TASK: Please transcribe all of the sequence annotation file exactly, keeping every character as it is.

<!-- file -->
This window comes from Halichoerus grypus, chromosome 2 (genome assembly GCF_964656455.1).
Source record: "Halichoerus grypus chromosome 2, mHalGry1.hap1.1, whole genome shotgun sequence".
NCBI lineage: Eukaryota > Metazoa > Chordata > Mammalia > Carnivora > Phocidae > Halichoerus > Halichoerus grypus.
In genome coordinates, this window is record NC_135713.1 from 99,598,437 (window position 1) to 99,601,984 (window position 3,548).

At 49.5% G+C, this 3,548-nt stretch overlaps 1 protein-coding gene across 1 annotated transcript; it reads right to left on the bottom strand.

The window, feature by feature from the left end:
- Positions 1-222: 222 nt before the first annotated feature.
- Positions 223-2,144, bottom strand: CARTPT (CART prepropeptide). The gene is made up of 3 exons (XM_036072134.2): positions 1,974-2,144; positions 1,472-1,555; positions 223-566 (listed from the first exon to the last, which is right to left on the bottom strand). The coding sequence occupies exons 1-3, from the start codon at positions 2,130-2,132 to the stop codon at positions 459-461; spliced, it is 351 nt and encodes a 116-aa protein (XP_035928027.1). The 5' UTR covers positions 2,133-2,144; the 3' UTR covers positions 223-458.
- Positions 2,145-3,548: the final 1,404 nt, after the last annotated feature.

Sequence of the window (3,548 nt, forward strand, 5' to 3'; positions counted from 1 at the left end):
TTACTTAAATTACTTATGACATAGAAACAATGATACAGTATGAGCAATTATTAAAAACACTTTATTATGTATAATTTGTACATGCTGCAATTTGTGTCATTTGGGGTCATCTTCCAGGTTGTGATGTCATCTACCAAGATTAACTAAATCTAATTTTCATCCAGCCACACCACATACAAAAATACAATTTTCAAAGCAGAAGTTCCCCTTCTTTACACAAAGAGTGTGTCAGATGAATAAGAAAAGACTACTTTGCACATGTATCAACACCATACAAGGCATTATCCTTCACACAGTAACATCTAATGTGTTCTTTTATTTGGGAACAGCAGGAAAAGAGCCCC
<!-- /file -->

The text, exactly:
This window comes from Halichoerus grypus, chromosome 2 (genome assembly GCF_964656455.1).
Source record: "Halichoerus grypus chromosome 2, mHalGry1.hap1.1, whole genome shotgun sequence".
NCBI lineage: Eukaryota > Metazoa > Chordata > Mammalia > Carnivora > Phocidae > Halichoerus > Halichoerus grypus.
In genome coordinates, this window is record NC_135713.1 from 99,598,437 (window position 1) to 99,601,984 (window position 3,548).

At 49.5% G+C, this 3,548-nt stretch overlaps 1 protein-coding gene across 1 annotated transcript; it reads right to left on the bottom strand.

The window, feature by feature from the left end:
- Positions 1-222: 222 nt before the first annotated feature.
- Positions 223-2,144, bottom strand: CARTPT (CART prepropeptide). The gene is made up of 3 exons (XM_036072134.2): positions 1,974-2,144; positions 1,472-1,555; positions 223-566 (listed from the first exon to the last, which is right to left on the bottom strand). The coding sequence occupies exons 1-3, from the start codon at positions 2,130-2,132 to the stop codon at positions 459-461; spliced, it is 351 nt and encodes a 116-aa protein (XP_035928027.1). The 5' UTR covers positions 2,133-2,144; the 3' UTR covers positions 223-458.
- Positions 2,145-3,548: the final 1,404 nt, after the last annotated feature.

Sequence of the window (3,548 nt, forward strand, 5' to 3'; positions counted from 1 at the left end):
TTACTTAAATTACTTATGACATAGAAACAATGATACAGTATGAGCAATTATTAAAAACACTTTATTATGTATAATTTGTACATGCTGCAATTTGTGTCATTTGGGGTCATCTTCCAGGTTGTGATGTCATCTACCAAGATTAACTAAATCTAATTTTCATCCAGCCACACCACATACAAAAATACAATTTTCAAAGCAGAAGTTCCCCTTCTTTACACAAAGAGTGTGTCAGATGAATAAGAAAAGACTACTTTGCACATGTATCAACACCATACAAGGCATTATCCTTCACACAGTAACATCTAATGTGTTCTTTTATTTGGGAACAGCAGGAAAAGAGCCCC